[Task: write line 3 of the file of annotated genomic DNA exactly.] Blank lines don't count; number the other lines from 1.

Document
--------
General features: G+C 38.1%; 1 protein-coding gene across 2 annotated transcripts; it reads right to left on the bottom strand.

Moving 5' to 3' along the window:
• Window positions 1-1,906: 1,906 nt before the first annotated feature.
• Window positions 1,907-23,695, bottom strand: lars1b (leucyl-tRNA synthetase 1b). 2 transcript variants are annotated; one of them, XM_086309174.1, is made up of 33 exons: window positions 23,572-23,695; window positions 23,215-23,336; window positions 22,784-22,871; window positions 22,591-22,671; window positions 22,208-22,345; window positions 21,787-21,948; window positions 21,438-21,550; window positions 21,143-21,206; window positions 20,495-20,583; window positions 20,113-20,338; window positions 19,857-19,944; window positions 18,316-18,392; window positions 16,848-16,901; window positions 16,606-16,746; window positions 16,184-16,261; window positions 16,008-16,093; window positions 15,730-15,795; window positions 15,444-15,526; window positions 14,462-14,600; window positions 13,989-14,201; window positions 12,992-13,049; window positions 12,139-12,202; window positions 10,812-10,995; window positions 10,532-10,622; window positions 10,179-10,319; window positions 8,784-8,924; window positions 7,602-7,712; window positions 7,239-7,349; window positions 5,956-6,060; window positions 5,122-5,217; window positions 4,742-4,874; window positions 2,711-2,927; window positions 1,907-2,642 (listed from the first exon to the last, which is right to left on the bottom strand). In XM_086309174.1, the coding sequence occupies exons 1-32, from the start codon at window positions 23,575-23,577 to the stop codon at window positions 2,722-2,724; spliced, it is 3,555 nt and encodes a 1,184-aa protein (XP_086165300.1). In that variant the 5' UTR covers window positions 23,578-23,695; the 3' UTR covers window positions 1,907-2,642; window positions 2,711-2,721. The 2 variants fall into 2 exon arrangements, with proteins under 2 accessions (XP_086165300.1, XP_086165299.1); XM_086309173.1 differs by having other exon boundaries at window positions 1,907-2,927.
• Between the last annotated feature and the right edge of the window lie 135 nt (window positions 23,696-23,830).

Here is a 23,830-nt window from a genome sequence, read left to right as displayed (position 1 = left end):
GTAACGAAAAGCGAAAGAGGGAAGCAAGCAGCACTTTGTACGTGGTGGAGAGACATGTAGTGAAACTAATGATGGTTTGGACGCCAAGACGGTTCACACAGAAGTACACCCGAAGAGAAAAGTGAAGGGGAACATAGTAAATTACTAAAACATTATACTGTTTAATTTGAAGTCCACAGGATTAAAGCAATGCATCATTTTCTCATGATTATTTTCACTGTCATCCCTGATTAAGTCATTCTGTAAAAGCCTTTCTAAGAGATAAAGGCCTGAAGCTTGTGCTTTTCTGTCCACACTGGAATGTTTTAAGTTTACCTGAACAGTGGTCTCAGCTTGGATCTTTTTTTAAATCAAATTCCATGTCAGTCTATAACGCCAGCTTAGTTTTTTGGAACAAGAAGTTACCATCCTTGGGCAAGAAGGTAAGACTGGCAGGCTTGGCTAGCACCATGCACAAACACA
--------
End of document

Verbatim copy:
• Window positions 1-1,906: 1,906 nt before the first annotated feature.